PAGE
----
St Peter's 13-18
(St Olave’s 1938 – 44, The Manor 1944 – 49)
Eric Thompson, who was at school with John Gibson, has informed us of the death of John.
John went to live in Canada after attending Trinity College, Dublin. He married in Canada and is survived by his wife, Judy and his two daughters Caroline and Jane.
John became famous as Dr. John Gibson, an expert in Marine Biology and an ardent Conservationist. He was awarded several medals of distinction by Newfoundland for his work.
He and Eric became friends in 1939.
When John died in May this year, Eric went to Newfoundland to pay his respects to John. There was a gathering of over 100 people and tributes were paid by leading figures of the community.
Tribute to John Gibson, given by Eric Thompson in St John’s Newfoundland
There is an old saying that no prophet is accepted in his own country. That is a quote from the Bible and was true for Jesus of Nazareth who had ideas which would radically change the world for the better - and still do where they are used - but He was rejected by the authorities of his own nation.
Now, I couldn’t say that Dr. Gibson was ever rejected, by his country or by me; in fact I have greatly admired him all his life. His ideas may sometimes have met with local opposition, but he was generally respected and had four prestigious awards for his contribution to
Conservation. But to me he was never Dr. Gibson, he was just the little eight year old boy who befriended me when I first went to boarding school. And we have remained friends ever since.
John’s father was an officer in the Army in India and he wanted John to have an English education. So he came to St Olave’s at the age of seven - one year earlier than the normal age of entry. As a result, by the time I got there, John was already a seasoned pupil and knew all the wrinkles of how to survive. So, even in those days, he showed me great kindness and that remained an essential part of his character.
He was always adventurous, whereas I was a timid lad from a country village.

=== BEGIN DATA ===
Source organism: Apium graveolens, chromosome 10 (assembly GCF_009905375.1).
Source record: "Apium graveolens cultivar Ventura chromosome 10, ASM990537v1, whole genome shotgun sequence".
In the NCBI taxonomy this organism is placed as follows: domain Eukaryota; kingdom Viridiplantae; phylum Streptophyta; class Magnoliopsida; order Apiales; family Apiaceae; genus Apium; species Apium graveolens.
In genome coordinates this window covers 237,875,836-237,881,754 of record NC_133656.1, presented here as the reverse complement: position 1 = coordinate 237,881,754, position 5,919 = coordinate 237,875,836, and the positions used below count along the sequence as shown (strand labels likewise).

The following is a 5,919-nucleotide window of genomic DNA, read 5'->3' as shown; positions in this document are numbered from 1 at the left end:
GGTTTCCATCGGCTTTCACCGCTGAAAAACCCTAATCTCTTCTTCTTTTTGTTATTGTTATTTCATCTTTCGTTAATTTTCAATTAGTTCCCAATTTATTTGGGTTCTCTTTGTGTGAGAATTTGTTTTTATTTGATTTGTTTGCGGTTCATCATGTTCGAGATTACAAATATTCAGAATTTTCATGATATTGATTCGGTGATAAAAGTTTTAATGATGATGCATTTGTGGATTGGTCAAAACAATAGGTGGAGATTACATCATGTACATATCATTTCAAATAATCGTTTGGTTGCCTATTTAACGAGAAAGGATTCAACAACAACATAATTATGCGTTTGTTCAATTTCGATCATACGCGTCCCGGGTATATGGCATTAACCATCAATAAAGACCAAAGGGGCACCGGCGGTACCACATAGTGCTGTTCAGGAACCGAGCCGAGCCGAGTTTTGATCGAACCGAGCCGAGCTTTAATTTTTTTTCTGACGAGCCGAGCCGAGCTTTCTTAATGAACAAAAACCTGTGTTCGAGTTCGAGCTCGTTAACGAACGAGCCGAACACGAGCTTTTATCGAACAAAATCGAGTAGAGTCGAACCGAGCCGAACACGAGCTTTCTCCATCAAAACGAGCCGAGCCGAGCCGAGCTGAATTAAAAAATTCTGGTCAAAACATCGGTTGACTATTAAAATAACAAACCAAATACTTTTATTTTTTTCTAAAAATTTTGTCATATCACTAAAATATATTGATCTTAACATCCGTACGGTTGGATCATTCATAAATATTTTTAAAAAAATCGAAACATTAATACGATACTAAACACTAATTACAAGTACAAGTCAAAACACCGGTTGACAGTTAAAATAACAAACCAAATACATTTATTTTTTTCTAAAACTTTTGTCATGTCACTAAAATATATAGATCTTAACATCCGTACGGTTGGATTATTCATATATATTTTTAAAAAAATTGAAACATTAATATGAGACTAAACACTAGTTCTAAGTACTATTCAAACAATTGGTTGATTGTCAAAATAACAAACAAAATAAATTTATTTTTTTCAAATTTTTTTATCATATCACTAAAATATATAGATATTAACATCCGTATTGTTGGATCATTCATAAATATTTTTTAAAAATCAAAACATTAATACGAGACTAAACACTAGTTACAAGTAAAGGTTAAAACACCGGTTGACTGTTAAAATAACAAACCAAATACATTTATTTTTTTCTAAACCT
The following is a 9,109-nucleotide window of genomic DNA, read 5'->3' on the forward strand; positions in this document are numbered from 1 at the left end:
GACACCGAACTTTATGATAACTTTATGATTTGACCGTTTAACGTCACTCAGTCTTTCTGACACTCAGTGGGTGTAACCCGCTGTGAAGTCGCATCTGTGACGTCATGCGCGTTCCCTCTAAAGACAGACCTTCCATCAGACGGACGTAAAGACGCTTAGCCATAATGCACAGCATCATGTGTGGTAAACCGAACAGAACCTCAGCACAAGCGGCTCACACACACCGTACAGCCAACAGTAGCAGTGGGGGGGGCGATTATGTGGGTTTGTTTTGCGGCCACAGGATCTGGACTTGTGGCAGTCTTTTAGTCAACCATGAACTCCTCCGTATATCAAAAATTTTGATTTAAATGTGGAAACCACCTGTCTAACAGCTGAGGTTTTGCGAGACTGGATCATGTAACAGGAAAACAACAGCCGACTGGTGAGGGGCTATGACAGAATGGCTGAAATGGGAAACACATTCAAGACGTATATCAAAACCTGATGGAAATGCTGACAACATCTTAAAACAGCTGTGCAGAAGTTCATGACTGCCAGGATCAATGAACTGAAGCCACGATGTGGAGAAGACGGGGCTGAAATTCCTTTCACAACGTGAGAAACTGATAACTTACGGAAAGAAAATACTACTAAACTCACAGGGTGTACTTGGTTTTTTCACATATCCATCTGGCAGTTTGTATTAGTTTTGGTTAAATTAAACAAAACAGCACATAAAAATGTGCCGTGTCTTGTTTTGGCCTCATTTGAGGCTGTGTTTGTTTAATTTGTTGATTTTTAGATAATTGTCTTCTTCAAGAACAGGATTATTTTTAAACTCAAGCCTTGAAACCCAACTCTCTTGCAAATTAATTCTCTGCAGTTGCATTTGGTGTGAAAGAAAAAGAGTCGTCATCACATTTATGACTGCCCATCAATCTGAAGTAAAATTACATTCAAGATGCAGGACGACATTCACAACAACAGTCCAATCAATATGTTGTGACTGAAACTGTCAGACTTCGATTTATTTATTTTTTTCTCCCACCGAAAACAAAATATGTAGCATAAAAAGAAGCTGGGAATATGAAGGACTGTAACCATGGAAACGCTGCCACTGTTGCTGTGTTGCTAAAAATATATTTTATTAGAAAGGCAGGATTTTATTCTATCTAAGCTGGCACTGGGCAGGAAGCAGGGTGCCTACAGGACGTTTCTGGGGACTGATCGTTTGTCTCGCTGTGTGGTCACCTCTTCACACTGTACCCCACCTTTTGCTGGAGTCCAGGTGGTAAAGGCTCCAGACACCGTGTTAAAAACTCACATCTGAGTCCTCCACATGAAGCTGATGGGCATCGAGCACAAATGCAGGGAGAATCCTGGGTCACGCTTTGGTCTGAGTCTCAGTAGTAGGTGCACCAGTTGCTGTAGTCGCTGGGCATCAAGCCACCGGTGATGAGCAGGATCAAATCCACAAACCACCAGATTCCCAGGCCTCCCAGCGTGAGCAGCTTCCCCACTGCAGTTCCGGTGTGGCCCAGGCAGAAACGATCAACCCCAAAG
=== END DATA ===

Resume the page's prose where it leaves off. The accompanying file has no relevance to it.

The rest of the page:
In St Olave’s we often went unlawfully outside the school grounds to look at life in a local stream. John had an innate love of biology, especially aquatic life. He had several aquaria at home and he made remarkably accurate drawings of fish all over his school exercise books, for which he was often rebuked or punished. Near the stream was a tree-stump from which John learned to jump across the stream. I was too timid, but he showed great patience as he tried to teach me. Look, he said ‘It’s as easy as falling off a log.’ In proving it to me he landed in the middle of the stream and I had to go and surreptitiously sneak some new socks from the dormitory, which was forbidden because of wartime cutbacks. So there we have, even in those early days, two other facets of John’s character - his sense of adventure and his patience with the less gifted.
On another occasion John had found something absolutely fascinating in the stream and was busy trying to get me to be equally fascinated by it. As a result, we were nearly late back for roll-call and took a shortcut through a gap in the hedge around the school fields. This led us across an area where they dumped the grass cut off the playing fields. John, being light and athletic, bounced cheerfully over the crust of the silage. Eric being slower and heavier, sank into the smelly depths. For a moment I thought I would sink into oblivion but John came back and helped me out. It was then his turn to sneak some socks for me from the forbidden area.